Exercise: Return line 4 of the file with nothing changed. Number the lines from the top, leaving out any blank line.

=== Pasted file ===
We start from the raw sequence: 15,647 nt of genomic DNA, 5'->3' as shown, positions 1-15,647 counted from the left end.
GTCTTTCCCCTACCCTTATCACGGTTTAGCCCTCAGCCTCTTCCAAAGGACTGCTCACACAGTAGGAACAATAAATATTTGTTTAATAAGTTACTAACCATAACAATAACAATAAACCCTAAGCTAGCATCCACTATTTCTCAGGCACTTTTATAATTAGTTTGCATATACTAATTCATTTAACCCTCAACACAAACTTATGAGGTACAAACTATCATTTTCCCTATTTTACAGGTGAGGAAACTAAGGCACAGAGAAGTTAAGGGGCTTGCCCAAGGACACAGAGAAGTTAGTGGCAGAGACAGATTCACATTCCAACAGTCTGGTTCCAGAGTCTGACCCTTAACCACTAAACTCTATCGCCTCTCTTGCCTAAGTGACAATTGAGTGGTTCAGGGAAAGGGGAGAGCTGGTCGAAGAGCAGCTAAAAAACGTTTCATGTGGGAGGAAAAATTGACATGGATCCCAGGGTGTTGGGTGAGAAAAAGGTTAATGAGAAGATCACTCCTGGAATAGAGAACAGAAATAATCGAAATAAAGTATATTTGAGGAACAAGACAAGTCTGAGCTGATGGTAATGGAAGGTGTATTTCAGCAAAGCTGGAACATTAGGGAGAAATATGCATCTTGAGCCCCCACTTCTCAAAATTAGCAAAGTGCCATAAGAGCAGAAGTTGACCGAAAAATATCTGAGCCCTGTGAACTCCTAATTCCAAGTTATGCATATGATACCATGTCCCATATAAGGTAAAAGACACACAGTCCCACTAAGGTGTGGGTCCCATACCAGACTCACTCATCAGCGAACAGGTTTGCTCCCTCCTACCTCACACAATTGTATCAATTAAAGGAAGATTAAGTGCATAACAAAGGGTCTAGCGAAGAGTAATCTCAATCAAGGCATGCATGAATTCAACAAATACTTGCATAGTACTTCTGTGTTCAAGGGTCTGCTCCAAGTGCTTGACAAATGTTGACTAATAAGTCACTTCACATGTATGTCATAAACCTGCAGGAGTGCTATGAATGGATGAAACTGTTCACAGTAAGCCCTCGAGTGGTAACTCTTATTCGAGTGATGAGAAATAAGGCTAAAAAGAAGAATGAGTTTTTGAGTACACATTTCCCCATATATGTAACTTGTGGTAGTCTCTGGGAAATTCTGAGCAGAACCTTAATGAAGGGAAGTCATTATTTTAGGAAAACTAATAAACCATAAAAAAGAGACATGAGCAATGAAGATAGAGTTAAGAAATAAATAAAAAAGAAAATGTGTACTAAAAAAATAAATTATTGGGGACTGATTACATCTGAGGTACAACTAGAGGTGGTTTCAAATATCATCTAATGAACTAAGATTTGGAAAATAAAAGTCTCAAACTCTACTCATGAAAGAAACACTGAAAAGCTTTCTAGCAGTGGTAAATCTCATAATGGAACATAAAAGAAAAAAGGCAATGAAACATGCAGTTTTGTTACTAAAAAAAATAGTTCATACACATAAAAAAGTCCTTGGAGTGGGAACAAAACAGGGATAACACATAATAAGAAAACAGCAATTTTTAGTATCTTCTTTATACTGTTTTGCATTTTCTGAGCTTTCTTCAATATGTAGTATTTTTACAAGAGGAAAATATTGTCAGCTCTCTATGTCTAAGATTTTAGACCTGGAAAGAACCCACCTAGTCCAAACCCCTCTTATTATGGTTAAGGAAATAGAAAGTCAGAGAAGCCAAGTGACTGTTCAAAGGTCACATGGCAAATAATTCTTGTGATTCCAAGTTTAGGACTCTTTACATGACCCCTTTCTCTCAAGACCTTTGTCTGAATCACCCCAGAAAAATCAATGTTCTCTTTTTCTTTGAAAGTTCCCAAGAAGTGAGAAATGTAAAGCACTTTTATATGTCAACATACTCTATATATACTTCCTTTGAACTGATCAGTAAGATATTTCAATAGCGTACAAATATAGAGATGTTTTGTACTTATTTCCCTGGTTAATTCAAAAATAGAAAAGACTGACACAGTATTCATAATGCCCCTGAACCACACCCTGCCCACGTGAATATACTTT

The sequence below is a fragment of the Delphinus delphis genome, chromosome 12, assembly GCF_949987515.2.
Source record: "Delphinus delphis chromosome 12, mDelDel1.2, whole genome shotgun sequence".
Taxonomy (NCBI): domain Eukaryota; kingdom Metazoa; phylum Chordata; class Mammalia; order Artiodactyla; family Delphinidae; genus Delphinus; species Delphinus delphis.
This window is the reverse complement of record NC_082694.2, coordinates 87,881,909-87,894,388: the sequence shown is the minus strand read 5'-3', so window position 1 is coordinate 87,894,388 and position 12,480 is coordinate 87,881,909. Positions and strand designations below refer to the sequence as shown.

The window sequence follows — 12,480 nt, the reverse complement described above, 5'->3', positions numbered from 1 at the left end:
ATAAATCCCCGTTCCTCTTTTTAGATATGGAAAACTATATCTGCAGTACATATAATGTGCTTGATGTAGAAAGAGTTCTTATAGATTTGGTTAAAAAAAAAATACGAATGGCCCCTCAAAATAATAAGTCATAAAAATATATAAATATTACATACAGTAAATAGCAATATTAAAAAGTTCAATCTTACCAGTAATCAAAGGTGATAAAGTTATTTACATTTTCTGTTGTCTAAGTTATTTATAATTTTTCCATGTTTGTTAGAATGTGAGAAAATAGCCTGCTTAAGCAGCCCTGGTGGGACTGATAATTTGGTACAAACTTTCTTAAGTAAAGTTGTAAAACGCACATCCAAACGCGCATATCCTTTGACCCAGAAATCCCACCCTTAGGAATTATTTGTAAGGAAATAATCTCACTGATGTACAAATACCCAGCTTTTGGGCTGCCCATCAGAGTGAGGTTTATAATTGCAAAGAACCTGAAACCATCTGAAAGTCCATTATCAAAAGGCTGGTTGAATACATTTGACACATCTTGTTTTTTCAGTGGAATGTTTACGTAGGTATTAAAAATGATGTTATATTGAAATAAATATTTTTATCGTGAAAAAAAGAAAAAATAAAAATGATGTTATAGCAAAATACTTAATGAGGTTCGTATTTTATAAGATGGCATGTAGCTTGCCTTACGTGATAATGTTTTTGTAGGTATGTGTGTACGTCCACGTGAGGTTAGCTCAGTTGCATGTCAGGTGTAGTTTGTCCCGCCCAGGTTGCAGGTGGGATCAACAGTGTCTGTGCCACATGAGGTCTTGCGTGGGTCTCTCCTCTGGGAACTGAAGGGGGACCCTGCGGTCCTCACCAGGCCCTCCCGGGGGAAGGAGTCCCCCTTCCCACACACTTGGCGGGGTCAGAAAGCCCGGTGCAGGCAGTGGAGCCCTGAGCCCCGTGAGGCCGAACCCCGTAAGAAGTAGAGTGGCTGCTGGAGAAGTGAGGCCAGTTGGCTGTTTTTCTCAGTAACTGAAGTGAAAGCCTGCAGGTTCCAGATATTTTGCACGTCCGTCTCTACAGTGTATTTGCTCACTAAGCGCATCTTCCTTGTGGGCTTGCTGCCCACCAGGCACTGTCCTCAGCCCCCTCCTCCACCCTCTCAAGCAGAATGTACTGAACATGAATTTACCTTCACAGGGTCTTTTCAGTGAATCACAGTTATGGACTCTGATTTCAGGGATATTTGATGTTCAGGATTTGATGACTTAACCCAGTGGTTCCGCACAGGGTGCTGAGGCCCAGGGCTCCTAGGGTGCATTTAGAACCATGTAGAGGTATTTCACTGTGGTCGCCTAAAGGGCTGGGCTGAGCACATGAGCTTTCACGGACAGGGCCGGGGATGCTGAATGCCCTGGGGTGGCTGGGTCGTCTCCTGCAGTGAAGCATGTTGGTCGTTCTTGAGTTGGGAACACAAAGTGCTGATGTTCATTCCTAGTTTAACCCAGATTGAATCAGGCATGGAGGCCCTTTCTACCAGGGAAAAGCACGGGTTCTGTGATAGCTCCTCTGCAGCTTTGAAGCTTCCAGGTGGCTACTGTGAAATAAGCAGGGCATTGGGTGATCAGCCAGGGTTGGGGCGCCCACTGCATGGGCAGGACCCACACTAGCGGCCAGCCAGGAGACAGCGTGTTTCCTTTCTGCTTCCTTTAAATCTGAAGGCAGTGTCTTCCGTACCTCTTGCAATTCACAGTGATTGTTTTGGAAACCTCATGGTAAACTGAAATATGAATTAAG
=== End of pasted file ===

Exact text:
Source record: "Delphinus delphis chromosome 12, mDelDel1.2, whole genome shotgun sequence".